The Zong in­ci­dent re­vis­ited!

The Star (St. Lucia) - - LOCAL - By

IMichael A. Ding­wall saw the Ja­maica Ob­server ed­i­to­rial car­toon on July 28, de­pict­ing a man rep­re­sent­ing Great Bri­tain hid­ing be­hind a cross la­belled “Zong slave ship tragedy” and an­other man rep­re­sent­ing a Ja­maican curs­ing the Bri­tish man for hid­ing from his re­spon­si­bil­i­ties to pay repa­ra­tions. While the car­toon­ist is very much within his right to his opin­ion, the im­pres­sion por­trayed by the car­toon—that the oc­cur­rence was a mas­sacre—is wrong.

First, I must say that it was in­deed hor­ri­ble that the cap­tain of the slave ship, The Zong, saw the need to dump his cargo of slaves into the sea in 1781. How­ever, the “tragedy” por­trayed wasn’t seen as such when it oc­curred. We must al­ways re­mem­ber, when we look at his­tor­i­cal events, that the con­text must be un­der­stood.

For peo­ple to be killed like that to­day would be seen as egre­gious and im­moral; how­ever, the world of the 1780s was very dif­fer­ent from our own to­day. Slav­ery was not an im­moral in­sti­tu­tion back then, and it cer­tainly was not a crime.

I must make clear that I am not hold­ing any brief for the cap­tain of The Zong. How­ever, when her cap­tain de­cided to dis­pose of his slave cargo he did not take the de­ci­sion lightly. The cap­tain, a Mr. Colling­wood, wanted to make as much money as pos­si­ble from The Zong. The more slaves he car­ried, the more money he would make. So his ship was packed with over 440 slaves. But luck was not on his side. By mid-No­vem­ber, when the ship reached the mid-At­lantic, the winds had de­serted him and The Zong was stalling. By the end of the month, sixty slaves and seven crew were al­ready dead. In ad­di­tion to this, more were be­com­ing sick. Colling­wood re­alised that by the time he reached the Caribbean more would be dead. Dead slaves were of no use to this trader; he had to do some­thing.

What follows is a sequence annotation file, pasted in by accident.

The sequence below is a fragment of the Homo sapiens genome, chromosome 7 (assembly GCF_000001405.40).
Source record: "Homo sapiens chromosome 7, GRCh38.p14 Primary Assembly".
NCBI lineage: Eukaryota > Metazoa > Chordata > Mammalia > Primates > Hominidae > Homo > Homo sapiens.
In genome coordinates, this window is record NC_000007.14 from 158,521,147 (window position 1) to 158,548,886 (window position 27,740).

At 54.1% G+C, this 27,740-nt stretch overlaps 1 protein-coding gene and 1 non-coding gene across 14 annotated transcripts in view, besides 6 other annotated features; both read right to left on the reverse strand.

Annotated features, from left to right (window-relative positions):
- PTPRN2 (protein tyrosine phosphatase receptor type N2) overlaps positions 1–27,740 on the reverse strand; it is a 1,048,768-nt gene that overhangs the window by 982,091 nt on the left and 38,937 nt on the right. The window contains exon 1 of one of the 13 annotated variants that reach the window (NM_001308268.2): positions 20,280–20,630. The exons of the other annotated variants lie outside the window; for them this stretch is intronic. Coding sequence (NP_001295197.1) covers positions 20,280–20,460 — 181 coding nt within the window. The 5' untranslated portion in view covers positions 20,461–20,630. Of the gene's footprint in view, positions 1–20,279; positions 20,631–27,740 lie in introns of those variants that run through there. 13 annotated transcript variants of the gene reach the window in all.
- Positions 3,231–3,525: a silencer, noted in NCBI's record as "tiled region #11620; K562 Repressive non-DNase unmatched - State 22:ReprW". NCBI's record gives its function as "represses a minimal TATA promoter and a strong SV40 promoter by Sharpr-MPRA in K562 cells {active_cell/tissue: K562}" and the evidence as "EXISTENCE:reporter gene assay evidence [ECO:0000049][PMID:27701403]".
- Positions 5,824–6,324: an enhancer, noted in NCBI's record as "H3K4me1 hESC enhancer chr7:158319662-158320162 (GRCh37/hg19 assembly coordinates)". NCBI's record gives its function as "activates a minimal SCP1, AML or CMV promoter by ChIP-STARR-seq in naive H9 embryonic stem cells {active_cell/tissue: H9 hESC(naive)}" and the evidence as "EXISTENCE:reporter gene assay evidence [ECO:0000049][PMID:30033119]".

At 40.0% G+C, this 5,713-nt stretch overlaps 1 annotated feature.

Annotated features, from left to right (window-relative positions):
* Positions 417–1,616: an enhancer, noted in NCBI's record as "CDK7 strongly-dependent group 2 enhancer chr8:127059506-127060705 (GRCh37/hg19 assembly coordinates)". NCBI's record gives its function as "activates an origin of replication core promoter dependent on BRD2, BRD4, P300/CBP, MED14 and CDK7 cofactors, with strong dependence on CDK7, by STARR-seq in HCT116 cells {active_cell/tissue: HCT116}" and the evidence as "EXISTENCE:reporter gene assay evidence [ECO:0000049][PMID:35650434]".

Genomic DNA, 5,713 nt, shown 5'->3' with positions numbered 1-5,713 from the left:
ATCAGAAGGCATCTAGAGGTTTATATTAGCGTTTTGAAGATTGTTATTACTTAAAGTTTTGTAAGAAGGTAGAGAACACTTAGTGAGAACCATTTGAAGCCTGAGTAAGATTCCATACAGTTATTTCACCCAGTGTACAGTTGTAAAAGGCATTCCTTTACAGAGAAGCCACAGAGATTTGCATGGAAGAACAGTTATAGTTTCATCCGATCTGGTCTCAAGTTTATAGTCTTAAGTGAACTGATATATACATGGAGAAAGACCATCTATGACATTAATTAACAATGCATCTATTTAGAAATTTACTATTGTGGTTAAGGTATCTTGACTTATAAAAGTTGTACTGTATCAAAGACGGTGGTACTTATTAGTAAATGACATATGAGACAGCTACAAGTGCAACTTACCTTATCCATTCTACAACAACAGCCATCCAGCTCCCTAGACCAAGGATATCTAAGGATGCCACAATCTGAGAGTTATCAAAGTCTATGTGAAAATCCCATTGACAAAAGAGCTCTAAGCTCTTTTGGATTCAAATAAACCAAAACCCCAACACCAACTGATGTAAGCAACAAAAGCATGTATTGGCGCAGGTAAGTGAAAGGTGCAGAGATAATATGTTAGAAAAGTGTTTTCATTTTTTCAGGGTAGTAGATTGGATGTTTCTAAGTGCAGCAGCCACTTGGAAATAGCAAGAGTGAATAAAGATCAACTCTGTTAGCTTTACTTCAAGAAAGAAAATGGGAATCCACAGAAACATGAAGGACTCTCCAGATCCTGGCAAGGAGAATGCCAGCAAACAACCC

To Colling­wood, the slaves were cargo, not hu­man be­ings; if the slaves were “lost at sea” he could col­lect the in­sur­ance. He dumped over 130 slaves into the sea. Alas, Colling­wood died three days af­ter his ship ar­rived in Ja­maica, prob­a­bly from the fever that he was suf­fer­ing from while on board The Zong.

Any­way, af­ter the in­sur­ance com­pany in­ves­ti­gated the in­ci­dent it re­fused to pay the ship’s owner for his “lost” cargo. It is in­ter­est­ing to note that the ship’s owner and the crew were never charged with mur­der, but with at­tempt­ing to de­fraud the in­sur­ance com­pany. It may seem harsh and in­hu­mane to­day, but that was moral­ity then.

The point I am hop­ing to make here is that, as harsh as it may sound, the Bri­tish re­ally don’t have much to apol­o­gise for. Look­ing at what hap­pened with The Zong in its cor­rect his­tor­i­cal con­text, it is clear that while the in­ci­dent was most cer­tainly un­for­tu­nate, it was not in­hu­mane!

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